However, BFBS 1 is watched by civilians in the Falkland Islands, where it is currently the only terrestrial TV service. It is shown on a timeshifted basis (which means that "live" events are shown between 3 and 5 hours after they have actually happened.) There are plans to expand the civilian terrestrial TV service as part of a digital upgrade, which would include BFBS 1, BFBS 2, BFBS 3 and one other channel.

Since 2009 there have been four BFBS Television services:

  • BFBS 1 - General entertainment, sport, news, documentary programming - for a more general audience.
  • BFBS 2 - General entertainment, sport - the so-called 'lads channel', available in operational areas only.
  • BFBS 3 Kids/Documentaries - Children's programming, factual entertainment and documentaries after 1800 CET.
  • BFBS 4 - Movie channel.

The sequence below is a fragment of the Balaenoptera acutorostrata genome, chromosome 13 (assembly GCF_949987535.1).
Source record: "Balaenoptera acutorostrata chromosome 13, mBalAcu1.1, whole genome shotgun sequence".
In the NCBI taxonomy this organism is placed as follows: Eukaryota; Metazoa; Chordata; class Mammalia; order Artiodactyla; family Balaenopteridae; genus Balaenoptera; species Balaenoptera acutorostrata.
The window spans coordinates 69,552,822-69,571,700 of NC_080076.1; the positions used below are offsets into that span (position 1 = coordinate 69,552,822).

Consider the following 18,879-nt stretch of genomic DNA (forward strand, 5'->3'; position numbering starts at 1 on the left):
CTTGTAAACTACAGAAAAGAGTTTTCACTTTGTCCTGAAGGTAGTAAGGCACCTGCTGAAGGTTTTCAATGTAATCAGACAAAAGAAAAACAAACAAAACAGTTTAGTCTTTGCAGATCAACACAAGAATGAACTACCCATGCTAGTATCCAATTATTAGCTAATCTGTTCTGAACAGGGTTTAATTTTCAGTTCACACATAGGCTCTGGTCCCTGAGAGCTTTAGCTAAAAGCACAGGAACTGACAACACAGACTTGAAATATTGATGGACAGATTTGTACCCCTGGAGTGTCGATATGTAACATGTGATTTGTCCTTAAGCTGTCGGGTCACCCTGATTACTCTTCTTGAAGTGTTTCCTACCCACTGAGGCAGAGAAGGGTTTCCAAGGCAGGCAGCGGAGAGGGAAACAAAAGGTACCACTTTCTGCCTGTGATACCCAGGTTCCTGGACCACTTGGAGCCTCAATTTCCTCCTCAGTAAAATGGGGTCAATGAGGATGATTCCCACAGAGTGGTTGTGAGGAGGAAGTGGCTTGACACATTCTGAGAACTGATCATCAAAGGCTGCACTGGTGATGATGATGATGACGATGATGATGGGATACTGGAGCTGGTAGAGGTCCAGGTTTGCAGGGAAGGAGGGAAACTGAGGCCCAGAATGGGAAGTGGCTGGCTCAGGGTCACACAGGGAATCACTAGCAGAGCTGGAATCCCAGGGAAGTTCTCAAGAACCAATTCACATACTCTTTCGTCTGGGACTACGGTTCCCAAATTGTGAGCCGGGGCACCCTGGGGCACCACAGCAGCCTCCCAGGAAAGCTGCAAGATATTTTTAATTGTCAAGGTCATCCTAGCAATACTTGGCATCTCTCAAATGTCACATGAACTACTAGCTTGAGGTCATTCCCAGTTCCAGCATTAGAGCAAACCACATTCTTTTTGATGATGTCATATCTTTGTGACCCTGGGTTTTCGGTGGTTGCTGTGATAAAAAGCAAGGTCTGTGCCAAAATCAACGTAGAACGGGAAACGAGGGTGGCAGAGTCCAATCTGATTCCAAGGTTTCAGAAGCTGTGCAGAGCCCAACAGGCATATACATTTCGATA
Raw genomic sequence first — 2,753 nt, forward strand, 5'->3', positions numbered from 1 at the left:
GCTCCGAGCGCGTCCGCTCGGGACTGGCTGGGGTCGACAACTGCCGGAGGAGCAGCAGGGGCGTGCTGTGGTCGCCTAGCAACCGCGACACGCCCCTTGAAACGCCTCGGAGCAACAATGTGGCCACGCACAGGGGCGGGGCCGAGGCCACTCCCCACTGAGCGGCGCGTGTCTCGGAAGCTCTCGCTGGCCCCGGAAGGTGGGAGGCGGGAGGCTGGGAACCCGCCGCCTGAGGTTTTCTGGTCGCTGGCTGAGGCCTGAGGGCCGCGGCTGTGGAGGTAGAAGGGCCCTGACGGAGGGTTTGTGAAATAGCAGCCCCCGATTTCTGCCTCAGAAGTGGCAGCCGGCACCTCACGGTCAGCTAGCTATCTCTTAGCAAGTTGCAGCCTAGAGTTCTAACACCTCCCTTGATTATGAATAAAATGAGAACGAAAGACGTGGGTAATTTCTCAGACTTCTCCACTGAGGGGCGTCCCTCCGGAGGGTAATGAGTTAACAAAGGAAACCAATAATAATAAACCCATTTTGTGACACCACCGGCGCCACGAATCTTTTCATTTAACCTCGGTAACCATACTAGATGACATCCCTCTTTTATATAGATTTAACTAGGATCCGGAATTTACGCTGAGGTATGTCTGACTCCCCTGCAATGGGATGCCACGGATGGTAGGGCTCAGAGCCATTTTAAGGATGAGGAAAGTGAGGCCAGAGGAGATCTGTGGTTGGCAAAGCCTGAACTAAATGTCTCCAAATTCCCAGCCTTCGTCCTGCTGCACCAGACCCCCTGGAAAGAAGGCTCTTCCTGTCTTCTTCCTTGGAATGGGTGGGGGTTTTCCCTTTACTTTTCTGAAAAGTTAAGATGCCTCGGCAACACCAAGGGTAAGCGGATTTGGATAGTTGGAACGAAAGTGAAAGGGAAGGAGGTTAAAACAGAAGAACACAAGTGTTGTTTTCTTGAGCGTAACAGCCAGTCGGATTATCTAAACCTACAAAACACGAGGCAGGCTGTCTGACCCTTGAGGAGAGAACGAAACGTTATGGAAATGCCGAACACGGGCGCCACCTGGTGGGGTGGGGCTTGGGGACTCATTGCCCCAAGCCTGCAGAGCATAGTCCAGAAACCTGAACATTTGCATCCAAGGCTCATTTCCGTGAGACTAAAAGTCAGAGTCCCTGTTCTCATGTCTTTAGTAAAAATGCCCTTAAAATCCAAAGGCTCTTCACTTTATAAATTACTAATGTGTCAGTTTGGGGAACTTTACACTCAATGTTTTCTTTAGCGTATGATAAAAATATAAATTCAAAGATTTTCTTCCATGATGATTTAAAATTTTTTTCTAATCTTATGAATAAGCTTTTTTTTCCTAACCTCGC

A combined version of these four called "BFBS Navy TV" is available on some naval vessels.

Since 2005, BFBS has also distributed commercial networks Q, Sky News, Sky Sports 1 and Sky Sports 2 to certain areas. It also started a movie channel on 2 May 2008, using money that it has saved following the Premier League's decision to waive the £250,000 rights fee.[3]


  • Alan Grace: This Is the British Forces Network. The Story of Forces Broadcasting in Germany. Stroud (1996) ISBN 0-7509-1105-0
  • Alan Grace: The Link With Home. 60 Years of Forces Radio. Chalfont (2003) ISBN 0-9522135-1-6
  • Doreen Taylor: A Microphone and a Frequency. Forty Years of Forces Broadcasting. London (1983) ISBN 0-434-75710-1 and ISBN 0-434-75711-X
  • Oliver Zöllner: BFBS: 'Freund in der Fremde'. British Forces Broadcasting Service (Germany) - der britische Militärrundfunk in Deutschland. Göttingen (1996) [in German] ISBN 3-89588-632-7.
  • Oliver Zöllner: Forces Broadcasting: A 'Friend' Abroad. In: Communications, Vol. 21 (1996), issue 4, pp. 447–466 ISSN 0341-2059

See alsoEdit


External linksEdit